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Cover 3

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Cover 3: What's next for Giants?

Three Giants.com writers discuss what to watch in the final six games as the Giants return from their bye week. They start with a road trip in Week 12 to face the Chicago Bears.

John Schmeelk: The potential bad weather of late November and December won’t change the fact the NFL is a passing league. If the Giants want to win more games, they have to become more efficient throwing the ball and defending the pass in their final six games. The Giants are 31st in the NFL in passing yards allowed per play (8.27) and 26th in yards per pass play offensively (5.91).

For the Giants, their final six games feature low-tier pass offenses. The Bears, Dolphins and Redskins are ranked 32nd (5.28), 31st (5.60) and 28th (5.78) in pass yards per play this season. The Bears have shuffled their quarterbacks and the Redskins have gone with rookie Dwayne Haskins. The Dolphins have been better with Ryan Fitzpatrick, but they still aren’t efficient.

Even the Philadelphia Eagles, who the Giants still have to play twice, only rank 24th in yards per pass play (6.16). Aaron Rodgers and the Packers rank 11th (7.32) and will be a very difficult challenge at Metlife Stadium on December 1.

The Dolphins, Redskins and Packers all have bottom 10 pass defenses, while the Eagles are right in the middle of the league in yards allowed per pass play. The Bears are still a top 10 pass defense. Every remaining opponent is ranked 14th or worse in sacks allowed per pass attempt. There should be opportunities for Daniel Jones to end the season strong.

Dan Salomone: Lance talks about the promising rookie class next, but I’m going to bring up some new-old players. First up is Leonard Williams. The former Jet, who has never missed a game since being drafted sixth overall in 2015, came to the Giants in a trade at the end of last month. He immediately took on a heavy load in the defensive line rotation and most recently racked up four quarterback hits on former teammate Sam Darnold. Williams could be a fixture of this team for years, let alone the next six weeks. General manager Dave Gettleman said the plan is to sign him to a long-term deal, and Williams has viewed this season as an audition from the start. Gettleman likes hog mollies on defense just as much as he does on offense. Coupled with first-round pick Dexter Lawrence and Dalvin Tomlinson, Williams is part of a big three in the 3-4 defense.

Secondly, safety Jabrill Peppers enters the home stretch of his inaugural season with the Giants, third overall in the NFL, after he also came over in a trade. He is on pace for 114 tackles, which would shatter his previous best of 78. He has forced three fumbles and returned an interception for a touchdown. The team defensive numbers are nowhere near where the Giants want them to be, but like Williams, Peppers is part of a new core.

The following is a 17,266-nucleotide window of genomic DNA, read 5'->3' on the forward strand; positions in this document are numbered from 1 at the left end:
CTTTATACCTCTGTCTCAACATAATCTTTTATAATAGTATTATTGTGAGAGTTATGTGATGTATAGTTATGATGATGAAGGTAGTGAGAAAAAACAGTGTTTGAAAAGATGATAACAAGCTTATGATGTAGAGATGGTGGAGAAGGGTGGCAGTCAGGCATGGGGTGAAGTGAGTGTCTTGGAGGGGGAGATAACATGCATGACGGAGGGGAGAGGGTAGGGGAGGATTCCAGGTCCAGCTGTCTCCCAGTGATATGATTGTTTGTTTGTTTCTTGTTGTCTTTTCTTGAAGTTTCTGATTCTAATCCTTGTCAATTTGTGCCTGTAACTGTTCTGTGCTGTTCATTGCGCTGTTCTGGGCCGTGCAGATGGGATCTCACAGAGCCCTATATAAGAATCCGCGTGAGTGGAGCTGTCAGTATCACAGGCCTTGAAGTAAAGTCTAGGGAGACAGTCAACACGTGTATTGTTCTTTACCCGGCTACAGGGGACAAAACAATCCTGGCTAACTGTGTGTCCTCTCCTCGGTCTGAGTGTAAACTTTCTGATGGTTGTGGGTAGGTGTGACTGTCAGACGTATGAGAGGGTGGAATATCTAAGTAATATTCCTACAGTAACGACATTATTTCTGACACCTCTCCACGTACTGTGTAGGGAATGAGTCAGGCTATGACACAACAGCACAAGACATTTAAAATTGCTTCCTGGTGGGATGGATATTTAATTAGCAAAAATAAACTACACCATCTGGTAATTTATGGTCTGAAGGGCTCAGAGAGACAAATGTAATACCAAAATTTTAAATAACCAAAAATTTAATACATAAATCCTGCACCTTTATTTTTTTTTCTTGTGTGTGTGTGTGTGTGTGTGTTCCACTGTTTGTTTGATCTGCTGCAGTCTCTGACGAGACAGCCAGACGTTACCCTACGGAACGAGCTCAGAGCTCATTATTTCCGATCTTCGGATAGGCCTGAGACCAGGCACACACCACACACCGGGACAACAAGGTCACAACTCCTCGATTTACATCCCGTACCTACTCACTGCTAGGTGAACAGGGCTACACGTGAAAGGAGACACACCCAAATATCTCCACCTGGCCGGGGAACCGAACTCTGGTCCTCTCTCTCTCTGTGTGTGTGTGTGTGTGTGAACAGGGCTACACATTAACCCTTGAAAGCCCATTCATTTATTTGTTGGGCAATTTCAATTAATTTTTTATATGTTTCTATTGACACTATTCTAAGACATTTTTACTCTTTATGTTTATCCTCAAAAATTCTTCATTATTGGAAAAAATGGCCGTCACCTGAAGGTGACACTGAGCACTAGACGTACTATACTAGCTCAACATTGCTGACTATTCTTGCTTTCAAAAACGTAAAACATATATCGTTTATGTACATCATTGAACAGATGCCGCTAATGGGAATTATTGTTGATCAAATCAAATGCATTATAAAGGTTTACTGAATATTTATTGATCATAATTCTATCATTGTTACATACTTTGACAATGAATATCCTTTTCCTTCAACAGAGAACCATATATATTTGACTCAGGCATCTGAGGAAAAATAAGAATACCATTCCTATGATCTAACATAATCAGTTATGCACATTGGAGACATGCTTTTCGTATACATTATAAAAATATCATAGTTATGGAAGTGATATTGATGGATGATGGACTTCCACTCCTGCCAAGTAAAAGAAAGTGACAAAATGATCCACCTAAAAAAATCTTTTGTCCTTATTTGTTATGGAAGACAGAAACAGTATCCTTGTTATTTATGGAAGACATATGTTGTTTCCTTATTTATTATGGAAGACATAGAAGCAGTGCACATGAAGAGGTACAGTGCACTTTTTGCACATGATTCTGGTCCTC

“At the end of the day, you play for the name on your jersey and the name on the back of your jersey,” Peppers said before the break. “We are all prideful guys. I’m not worried about guys checking out. We have a much needed bye week, rest some guys up, get some guys healthy and we are going to come out of this thing like we want to and that’s ready to play some damn football.”

Lance Medow: If there’s any group to watch over the final six games of the season, it’s this year’s rookie class and the continued development of the future nucleus of the team. Keep in mind, this class is entering uncharted territory as they’re going to play several more games in a season than they did during their collegiate careers. Daniel Jones tops the list. It’s been baptism by fire for the former Duke quarterback since he took over as the starter in Week 3. From helping orchestrate an impressive comeback against the Bucs in his first career start to a pair of 300+ yard, four touchdown games in two of his last three starts, Jones has showed some positive flashes and encouraging signs of what he can build off moving forward. On the flip side, he’s also been plagued by turnovers, and if you ask him, that’s an area he wants to show improvement and start trending in the right direction. The Giants haven’t had a clean game in the turnover department all season and Jones has had either one lost fumble or one interception in each of his eight starts. Turnover differential is synonymous with wins and losses, and given the Giants are minus-12 in that department, it’s not surprising they’ve only won two of their first 10 games.

In addition to Jones, Darius Slayton has shown some great flashes as he leads the team in receiving touchdowns (5) and is third in receiving yards (394 yards). He has developed a nice chemistry with Jones as four of his five touchdown receptions have come in the last three games. In the final stretch of the season, it’s important for Slayton to continue to make plays and improve upon his ability to locate the ball in traffic. The box score doesn’t always do Dexter Lawrence’s game justice, but he’s certainly made an impact in helping to collapse the pocket and present opportunities for the edge rushers. With Lawrence and Oshane Ximines, the one facet of their games worth monitoring is their ability to finish and get home against the quarterback.

The secondary is what I consider the most important group of rookies to keep close tabs on: Deandre Baker, Julian Love and Corey Ballentine. Three questions come to mind for this group. How will Baker close out the season given his ups and downs? Will Love’s role expand? And can Ballentine take advantage of his reps at nickel? The answers to those questions will give us an indication where this young secondary is headed.

A look at the New York Giants' current active roster

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